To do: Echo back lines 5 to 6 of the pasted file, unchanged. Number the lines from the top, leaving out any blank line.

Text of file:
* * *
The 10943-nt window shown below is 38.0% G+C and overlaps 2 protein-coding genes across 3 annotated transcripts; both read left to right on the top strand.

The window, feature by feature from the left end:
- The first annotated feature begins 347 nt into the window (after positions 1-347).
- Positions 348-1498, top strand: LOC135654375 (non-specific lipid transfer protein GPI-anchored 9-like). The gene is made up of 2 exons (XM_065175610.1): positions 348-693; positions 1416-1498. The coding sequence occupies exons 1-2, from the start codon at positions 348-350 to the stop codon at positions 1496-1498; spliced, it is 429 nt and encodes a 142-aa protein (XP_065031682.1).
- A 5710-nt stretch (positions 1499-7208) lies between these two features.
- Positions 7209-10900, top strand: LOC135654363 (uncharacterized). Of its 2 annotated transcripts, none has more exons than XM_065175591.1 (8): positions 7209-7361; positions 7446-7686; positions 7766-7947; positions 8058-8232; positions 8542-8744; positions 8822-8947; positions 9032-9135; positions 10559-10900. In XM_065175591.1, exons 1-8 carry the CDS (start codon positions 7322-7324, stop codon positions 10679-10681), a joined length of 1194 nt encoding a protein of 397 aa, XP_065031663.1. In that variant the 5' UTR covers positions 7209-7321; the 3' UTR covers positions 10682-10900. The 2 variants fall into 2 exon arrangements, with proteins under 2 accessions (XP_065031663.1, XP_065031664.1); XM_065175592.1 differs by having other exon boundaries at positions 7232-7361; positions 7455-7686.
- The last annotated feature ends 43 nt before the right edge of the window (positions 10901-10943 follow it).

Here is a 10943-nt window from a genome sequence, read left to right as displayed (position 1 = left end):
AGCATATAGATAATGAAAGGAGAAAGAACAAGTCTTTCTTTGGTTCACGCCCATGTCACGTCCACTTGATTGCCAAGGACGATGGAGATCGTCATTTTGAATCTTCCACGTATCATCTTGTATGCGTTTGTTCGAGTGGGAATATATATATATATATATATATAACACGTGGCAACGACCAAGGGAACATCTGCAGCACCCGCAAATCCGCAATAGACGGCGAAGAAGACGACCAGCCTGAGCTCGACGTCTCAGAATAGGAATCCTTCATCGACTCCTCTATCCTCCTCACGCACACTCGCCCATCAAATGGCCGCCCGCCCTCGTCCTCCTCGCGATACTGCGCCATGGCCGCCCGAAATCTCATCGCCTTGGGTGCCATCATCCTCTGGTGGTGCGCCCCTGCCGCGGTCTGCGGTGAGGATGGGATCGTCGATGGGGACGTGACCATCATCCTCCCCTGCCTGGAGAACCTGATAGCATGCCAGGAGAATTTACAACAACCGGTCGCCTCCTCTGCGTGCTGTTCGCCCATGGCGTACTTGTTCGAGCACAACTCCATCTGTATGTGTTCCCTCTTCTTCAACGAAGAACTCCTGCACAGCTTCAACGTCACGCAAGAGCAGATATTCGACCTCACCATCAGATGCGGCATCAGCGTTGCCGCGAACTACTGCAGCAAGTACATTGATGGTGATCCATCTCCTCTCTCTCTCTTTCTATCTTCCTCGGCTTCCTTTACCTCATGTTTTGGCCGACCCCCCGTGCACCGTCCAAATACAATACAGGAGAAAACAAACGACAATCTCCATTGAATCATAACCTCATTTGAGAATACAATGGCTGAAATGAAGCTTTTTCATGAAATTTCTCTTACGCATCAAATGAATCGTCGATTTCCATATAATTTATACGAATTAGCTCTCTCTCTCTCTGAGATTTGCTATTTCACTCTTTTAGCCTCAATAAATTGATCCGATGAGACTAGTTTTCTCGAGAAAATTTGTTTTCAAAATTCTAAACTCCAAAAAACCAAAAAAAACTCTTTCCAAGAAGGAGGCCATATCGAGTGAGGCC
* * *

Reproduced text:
- A 5710-nt stretch (positions 1499-7208) lies between these two features.
- Positions 7209-10900, top strand: LOC135654363 (uncharacterized). Of its 2 annotated transcripts, none has more exons than XM_065175591.1 (8): positions 7209-7361; positions 7446-7686; positions 7766-7947; positions 8058-8232; positions 8542-8744; positions 8822-8947; positions 9032-9135; positions 10559-10900. In XM_065175591.1, exons 1-8 carry the CDS (start codon positions 7322-7324, stop codon positions 10679-10681), a joined length of 1194 nt encoding a protein of 397 aa, XP_065031663.1. In that variant the 5' UTR covers positions 7209-7321; the 3' UTR covers positions 10682-10900. The 2 variants fall into 2 exon arrangements, with proteins under 2 accessions (XP_065031663.1, XP_065031664.1); XM_065175592.1 differs by having other exon boundaries at positions 7232-7361; positions 7455-7686.